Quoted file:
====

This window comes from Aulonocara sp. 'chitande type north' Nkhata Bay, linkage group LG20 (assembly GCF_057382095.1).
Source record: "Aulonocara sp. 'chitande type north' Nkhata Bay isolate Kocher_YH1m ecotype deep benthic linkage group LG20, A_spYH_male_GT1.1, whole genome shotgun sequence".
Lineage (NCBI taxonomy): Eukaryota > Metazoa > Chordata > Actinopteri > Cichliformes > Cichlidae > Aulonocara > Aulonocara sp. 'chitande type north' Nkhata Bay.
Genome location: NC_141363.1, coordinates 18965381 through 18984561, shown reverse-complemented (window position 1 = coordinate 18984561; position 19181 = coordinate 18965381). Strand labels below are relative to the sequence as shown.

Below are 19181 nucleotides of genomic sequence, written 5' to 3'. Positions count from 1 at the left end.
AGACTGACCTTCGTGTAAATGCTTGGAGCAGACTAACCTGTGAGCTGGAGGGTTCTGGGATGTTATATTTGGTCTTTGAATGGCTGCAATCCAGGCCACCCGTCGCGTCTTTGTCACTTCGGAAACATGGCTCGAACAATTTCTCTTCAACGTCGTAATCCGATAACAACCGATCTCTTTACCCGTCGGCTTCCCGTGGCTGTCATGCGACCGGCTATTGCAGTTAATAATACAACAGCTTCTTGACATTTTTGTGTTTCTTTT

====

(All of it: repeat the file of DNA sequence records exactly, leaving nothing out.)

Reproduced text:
This window comes from Aulonocara sp. 'chitande type north' Nkhata Bay, linkage group LG20 (assembly GCF_057382095.1).
Source record: "Aulonocara sp. 'chitande type north' Nkhata Bay isolate Kocher_YH1m ecotype deep benthic linkage group LG20, A_spYH_male_GT1.1, whole genome shotgun sequence".
Lineage (NCBI taxonomy): Eukaryota > Metazoa > Chordata > Actinopteri > Cichliformes > Cichlidae > Aulonocara > Aulonocara sp. 'chitande type north' Nkhata Bay.
Genome location: NC_141363.1, coordinates 18965381 through 18984561, shown reverse-complemented (window position 1 = coordinate 18984561; position 19181 = coordinate 18965381). Strand labels below are relative to the sequence as shown.

Below are 19181 nucleotides of genomic sequence, written 5' to 3'. Positions count from 1 at the left end.
AGACTGACCTTCGTGTAAATGCTTGGAGCAGACTAACCTGTGAGCTGGAGGGTTCTGGGATGTTATATTTGGTCTTTGAATGGCTGCAATCCAGGCCACCCGTCGCGTCTTTGTCACTTCGGAAACATGGCTCGAACAATTTCTCTTCAACGTCGTAATCCGATAACAACCGATCTCTTTACCCGTCGGCTTCCCGTGGCTGTCATGCGACCGGCTATTGCAGTTAATAATACAACAGCTTCTTGACATTTTTGTGTTTCTTTT